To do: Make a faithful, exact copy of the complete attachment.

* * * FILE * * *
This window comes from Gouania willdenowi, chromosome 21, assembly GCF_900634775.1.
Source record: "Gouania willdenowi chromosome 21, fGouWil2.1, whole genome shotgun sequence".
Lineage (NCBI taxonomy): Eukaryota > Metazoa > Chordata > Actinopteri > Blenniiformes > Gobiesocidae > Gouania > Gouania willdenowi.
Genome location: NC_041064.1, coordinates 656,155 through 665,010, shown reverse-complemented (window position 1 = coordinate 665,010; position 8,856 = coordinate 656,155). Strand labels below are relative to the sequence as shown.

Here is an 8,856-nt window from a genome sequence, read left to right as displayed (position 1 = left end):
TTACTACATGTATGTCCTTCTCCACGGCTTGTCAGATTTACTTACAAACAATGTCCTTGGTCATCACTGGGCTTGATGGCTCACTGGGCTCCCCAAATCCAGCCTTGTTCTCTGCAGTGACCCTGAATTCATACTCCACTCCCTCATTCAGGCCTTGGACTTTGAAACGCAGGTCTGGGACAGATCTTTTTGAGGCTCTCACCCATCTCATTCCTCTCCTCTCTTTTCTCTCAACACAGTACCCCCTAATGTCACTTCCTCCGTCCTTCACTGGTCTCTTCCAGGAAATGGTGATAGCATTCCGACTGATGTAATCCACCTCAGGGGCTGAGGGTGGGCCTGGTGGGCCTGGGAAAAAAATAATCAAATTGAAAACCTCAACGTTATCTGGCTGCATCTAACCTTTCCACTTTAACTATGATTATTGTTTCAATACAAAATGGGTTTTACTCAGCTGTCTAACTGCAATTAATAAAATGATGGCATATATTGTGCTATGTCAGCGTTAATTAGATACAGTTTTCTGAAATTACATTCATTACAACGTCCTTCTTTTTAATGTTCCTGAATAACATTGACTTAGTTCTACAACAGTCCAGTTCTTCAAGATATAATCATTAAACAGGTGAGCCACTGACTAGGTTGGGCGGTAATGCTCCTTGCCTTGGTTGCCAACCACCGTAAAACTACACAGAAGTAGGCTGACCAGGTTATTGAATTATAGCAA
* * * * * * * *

This window comes from Gouania willdenowi, chromosome 21, assembly GCF_900634775.1.
Source record: "Gouania willdenowi chromosome 21, fGouWil2.1, whole genome shotgun sequence".
Lineage (NCBI taxonomy): Eukaryota > Metazoa > Chordata > Actinopteri > Blenniiformes > Gobiesocidae > Gouania > Gouania willdenowi.
Genome location: NC_041064.1, coordinates 656,155 through 665,010, shown reverse-complemented (window position 1 = coordinate 665,010; position 8,856 = coordinate 656,155). Strand labels below are relative to the sequence as shown.

Here is an 8,856-nt window from a genome sequence, read left to right as displayed (position 1 = left end):
TTACTACATGTATGTCCTTCTCCACGGCTTGTCAGATTTACTTACAAACAATGTCCTTGGTCATCACTGGGCTTGATGGCTCACTGGGCTCCCCAAATCCAGCCTTGTTCTCTGCAGTGACCCTGAATTCATACTCCACTCCCTCATTCAGGCCTTGGACTTTGAAACGCAGGTCTGGGACAGATCTTTTTGAGGCTCTCACCCATCTCATTCCTCTCCTCTCTTTTCTCTCAACACAGTACCCCCTAATGTCACTTCCTCCGTCCTTCACTGGTCTCTTCCAGGAAATGGTGATAGCATTCCGACTGATGTAATCCACCTCAGGGGCTGAGGGTGGGCCTGGTGGGCCTGGGAAAAAAATAATCAAATTGAAAACCTCAACGTTATCTGGCTGCATCTAACCTTTCCACTTTAACTATGATTATTGTTTCAATACAAAATGGGTTTTACTCAGCTGTCTAACTGCAATTAATAAAATGATGGCATATATTGTGCTATGTCAGCGTTAATTAGATACAGTTTTCTGAAATTACATTCATTACAACGTCCTTCTTTTTAATGTTCCTGAATAACATTGACTTAGTTCTACAACAGTCCAGTTCTTCAAGATATAATCATTAAACAGGTGAGCCACTGACTAGGTTGGGCGGTAATGCTCCTTGCCTTGGTTGCCAACCACCGTAAAACTACACAGAAGTAGGCTGACCAGGTTATTGAATTATAGCAA